November 14, 2012
Hormone Helps Keep Married Men Away From Unknown Attractive Woman
Lawrence LeBlond for redOrbit.com - Your Universe Online
It´s only natural that married men continue to check out other attractive women that happen to come into their field of view. Occasionally, some of these men also have a tendency to seek out these women and make contact. And some may even pursue these women further.
But now, a new study published in Tuesday´s issue of the Journal of Neuroscience has uncovered a surprising new property of a hormone they say will keep married men from straying too far from their wives. In fact, when monogamous men involved in the study took a little sniff of the hormone, called oxytocin, they were less inclined to interact with an attractive woman they had just met.
The findings of the study suggest oxytocin may help promote fidelity within monogamous relationships.
Researchers had already known that oxytocin plays an important role in triggering childbirth and facilitating nursing, and previous studies have even shown a link between the hormone and increasing trust among individuals. However, scientists had yet to determine what role oxytocin played in maintaining monogamous human relationships.
Oxytocin is produced in a region of the brain called the hypothalamus, and is known for forming social bonds. In humans and other animals, this brain hormone is known to promote strong social bonds between parents and their children, and also between couples. So it only makes sense that researchers have found the hormone may help keep couples monogamous.
In the study, led by Rene Hurlemann, MD, PhD, University of Bonn, researchers found that men in committed relationships who were given oxytocin kept a greater distance when approaching or being approached by an unknown woman they found attractive compared with those given a placebo. The researchers noted that the hormone, however, had no effect on single men.
The researchers found that single heterosexual men had no trouble being within 24 inches of attractive female strangers. But for monogamous men who were given a healthy dose of the hormone, they stood, on average, about 6.5 inches farther away from the comely females.
Even more impressive was that when monogamous men were only shown a photograph of an attractive female, those who were on the oxytocin also kept a bit more distance between them and the picture. However, when the new acquaintance was another man, the oxytocin had no different effect on attached men than as with single men, noted the researchers.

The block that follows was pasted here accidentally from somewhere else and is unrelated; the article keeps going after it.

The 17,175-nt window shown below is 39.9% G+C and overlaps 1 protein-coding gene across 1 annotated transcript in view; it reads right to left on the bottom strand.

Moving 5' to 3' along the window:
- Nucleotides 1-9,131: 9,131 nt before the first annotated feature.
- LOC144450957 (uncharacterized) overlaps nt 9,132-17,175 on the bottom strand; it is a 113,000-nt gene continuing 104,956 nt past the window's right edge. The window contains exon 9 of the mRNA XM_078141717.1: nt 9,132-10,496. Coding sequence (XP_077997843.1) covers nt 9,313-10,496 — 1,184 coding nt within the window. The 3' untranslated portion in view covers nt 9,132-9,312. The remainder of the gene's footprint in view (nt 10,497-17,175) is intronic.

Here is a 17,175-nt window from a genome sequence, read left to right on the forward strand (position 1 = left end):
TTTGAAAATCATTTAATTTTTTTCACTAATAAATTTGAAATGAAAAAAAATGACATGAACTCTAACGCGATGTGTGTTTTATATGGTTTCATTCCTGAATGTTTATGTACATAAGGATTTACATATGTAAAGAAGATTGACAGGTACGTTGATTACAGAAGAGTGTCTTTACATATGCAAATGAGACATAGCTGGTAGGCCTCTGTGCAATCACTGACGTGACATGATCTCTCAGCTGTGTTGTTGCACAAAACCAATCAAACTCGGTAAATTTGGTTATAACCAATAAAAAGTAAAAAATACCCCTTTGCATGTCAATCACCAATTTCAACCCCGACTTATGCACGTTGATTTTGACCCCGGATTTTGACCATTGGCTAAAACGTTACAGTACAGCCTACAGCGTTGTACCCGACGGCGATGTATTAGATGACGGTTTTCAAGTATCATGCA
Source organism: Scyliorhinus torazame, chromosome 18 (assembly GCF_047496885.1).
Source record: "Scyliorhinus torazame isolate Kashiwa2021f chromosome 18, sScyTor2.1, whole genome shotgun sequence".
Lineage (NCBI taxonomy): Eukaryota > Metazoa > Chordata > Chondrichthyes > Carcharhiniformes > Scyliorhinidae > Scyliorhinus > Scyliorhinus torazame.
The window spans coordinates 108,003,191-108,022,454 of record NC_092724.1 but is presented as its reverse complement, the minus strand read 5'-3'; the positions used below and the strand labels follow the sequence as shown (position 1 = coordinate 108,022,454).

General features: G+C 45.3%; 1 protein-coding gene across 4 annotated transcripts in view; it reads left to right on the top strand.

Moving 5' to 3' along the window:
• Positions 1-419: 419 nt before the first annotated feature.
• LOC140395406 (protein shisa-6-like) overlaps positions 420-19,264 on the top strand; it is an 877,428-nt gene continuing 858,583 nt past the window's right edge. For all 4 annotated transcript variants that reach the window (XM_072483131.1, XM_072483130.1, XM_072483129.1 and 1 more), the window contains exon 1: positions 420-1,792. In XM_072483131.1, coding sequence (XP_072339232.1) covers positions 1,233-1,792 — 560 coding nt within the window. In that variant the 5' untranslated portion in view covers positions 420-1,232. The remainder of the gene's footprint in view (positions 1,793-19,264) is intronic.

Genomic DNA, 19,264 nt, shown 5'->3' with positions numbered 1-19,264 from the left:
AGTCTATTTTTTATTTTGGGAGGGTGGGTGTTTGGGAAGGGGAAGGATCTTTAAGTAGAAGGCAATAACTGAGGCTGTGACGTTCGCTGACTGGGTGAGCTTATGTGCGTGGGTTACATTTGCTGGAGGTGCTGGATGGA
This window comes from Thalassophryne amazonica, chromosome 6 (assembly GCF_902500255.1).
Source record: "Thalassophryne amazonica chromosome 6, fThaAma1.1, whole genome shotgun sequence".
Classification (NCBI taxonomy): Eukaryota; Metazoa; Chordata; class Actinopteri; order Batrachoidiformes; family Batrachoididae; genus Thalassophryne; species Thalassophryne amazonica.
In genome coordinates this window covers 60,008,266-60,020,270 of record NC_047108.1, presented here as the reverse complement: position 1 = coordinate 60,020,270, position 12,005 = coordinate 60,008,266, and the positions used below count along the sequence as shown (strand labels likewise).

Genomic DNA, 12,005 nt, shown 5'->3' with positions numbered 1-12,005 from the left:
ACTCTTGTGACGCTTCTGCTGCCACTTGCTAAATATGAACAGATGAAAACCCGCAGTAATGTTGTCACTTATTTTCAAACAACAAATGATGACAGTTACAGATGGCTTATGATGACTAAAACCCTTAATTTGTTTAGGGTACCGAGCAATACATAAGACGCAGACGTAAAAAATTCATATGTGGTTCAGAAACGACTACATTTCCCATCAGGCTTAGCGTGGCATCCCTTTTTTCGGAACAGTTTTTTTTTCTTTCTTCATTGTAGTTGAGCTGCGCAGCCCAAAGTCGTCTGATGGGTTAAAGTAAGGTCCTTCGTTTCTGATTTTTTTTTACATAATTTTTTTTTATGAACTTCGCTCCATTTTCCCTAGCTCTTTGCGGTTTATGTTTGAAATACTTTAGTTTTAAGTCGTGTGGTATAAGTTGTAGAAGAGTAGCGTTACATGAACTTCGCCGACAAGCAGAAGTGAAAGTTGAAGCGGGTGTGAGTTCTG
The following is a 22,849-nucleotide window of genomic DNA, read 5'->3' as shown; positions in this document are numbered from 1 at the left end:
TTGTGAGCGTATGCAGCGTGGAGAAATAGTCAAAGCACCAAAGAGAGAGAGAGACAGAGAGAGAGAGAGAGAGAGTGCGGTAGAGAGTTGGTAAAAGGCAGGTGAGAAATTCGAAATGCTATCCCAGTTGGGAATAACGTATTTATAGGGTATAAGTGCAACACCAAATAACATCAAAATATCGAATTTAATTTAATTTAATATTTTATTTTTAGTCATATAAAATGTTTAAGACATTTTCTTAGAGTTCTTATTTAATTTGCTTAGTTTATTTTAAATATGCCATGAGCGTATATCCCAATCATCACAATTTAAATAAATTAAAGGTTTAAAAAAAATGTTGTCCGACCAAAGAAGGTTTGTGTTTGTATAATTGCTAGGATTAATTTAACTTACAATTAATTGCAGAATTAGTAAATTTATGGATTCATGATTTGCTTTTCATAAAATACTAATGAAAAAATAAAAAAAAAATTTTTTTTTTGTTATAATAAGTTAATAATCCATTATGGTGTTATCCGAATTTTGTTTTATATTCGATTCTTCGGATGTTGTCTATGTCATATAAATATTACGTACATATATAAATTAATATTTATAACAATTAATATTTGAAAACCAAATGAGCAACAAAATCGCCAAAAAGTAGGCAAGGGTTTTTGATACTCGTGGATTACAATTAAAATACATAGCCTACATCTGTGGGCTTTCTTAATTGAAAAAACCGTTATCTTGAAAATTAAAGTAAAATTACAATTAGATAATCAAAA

Previous research on female prairie voles has suggested the chemical might play a role in pair-bonding, and in humans playing games of risk and power, the hormone increased empathy and trust in males and females alike. When researchers further examined the effects of oxytocin on people, they, along with those involved in the new study, assumed that men would be drawn closer to women, not farther away.
"This was quite surprising," Hurlemann noted, adding that it does, however, make evolutionary sense.
“As human societies evolved to give men an increasing role in safeguarding and supporting their mates and offspring, it appears that oxytocin may have taken on a more discriminating role in human interaction by favoring staying over straying behavior among men who've already found a mate,” wrote Los Angeles Times´ Melissa Healey, citing Hurlemann.
For the study, Hurlemann and his colleagues administered oxytocin or a placebo via a nasal spray to a group of healthy, heterosexual males. Forty-five minutes later, the men were introduced to a female experimenter that they later described as “attractive.” As the experimenter moved toward or away from the study group, the men were asked to indicate when the experimenter was at an ℠ideal distance´ and also when the experimenter was a distance that made the men feel “slightly uncomfortable.”
“Because oxytocin is known to increase trust in people, we expected men under the influence of the hormone to allow the female experimenter to come even closer, but the direct opposite happened,” Hurlemann said.
The effect of oxytocin on the monogamous men was the same regardless of whether the female experimenter maintained eye contact or not, or if the men were the ones approaching or withdrawing from the experimenter.
“In monogamous prairie voles, we know that oxytocin plays an important role in the formation of the pair bond,” said Larry Young, PhD, an expert on oxytocin at Emory University who was not involved in the study. “This study suggests that the general role of oxytocin in promoting monogamous behavior is conserved from rodents to man.”
Paul Zak, founding director of Claremont Graduate University's Center for Neuroeconomics Studies, said the findings suggest oxytocin isn´t merely making people friendlier–it´s making them more empathetic, more attuned to social cues, and more inclined to adjust their behavior accordingly.
However, the study also suggests something important about the ways in which the human brain differs from those of other animals, noted Zak, who was not involved in the new study.
“The finding that one's relationship status affects how oxytocin affects the brain provides some evidence that our brains evolved to form long-term romantic relationships,” he told the LA Times.
Hurlemann´s study was funded by the Ministry of Innovation, Science, Research & Technology of the German State of North Rhine-Westphalia (MIWFT) and the University of Bonn.